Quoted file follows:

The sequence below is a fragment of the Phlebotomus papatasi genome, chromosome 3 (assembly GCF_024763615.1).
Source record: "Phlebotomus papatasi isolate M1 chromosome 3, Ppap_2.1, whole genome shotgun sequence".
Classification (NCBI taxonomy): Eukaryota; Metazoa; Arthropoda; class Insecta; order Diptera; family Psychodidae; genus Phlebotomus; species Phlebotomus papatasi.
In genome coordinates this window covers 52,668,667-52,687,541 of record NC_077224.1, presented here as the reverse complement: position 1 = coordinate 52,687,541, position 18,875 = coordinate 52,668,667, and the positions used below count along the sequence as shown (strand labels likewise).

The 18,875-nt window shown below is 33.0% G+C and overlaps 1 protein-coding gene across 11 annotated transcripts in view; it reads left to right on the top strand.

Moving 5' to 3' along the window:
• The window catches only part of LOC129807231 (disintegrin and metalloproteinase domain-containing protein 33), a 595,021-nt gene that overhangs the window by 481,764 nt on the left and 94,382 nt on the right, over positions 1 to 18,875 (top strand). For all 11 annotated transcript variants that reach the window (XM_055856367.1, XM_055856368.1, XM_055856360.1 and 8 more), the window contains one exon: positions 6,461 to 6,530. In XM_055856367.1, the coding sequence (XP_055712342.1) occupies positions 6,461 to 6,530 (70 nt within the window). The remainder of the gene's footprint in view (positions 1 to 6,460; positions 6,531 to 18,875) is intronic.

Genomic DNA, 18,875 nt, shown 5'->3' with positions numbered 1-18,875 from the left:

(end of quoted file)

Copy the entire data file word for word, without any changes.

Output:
The sequence below is a fragment of the Phlebotomus papatasi genome, chromosome 3 (assembly GCF_024763615.1).
Source record: "Phlebotomus papatasi isolate M1 chromosome 3, Ppap_2.1, whole genome shotgun sequence".
Classification (NCBI taxonomy): Eukaryota; Metazoa; Arthropoda; class Insecta; order Diptera; family Psychodidae; genus Phlebotomus; species Phlebotomus papatasi.
In genome coordinates this window covers 52,668,667-52,687,541 of record NC_077224.1, presented here as the reverse complement: position 1 = coordinate 52,687,541, position 18,875 = coordinate 52,668,667, and the positions used below count along the sequence as shown (strand labels likewise).

The 18,875-nt window shown below is 33.0% G+C and overlaps 1 protein-coding gene across 11 annotated transcripts in view; it reads left to right on the top strand.

Moving 5' to 3' along the window:
• The window catches only part of LOC129807231 (disintegrin and metalloproteinase domain-containing protein 33), a 595,021-nt gene that overhangs the window by 481,764 nt on the left and 94,382 nt on the right, over positions 1 to 18,875 (top strand). For all 11 annotated transcript variants that reach the window (XM_055856367.1, XM_055856368.1, XM_055856360.1 and 8 more), the window contains one exon: positions 6,461 to 6,530. In XM_055856367.1, the coding sequence (XP_055712342.1) occupies positions 6,461 to 6,530 (70 nt within the window). The remainder of the gene's footprint in view (positions 1 to 6,460; positions 6,531 to 18,875) is intronic.

Genomic DNA, 18,875 nt, shown 5'->3' with positions numbered 1-18,875 from the left: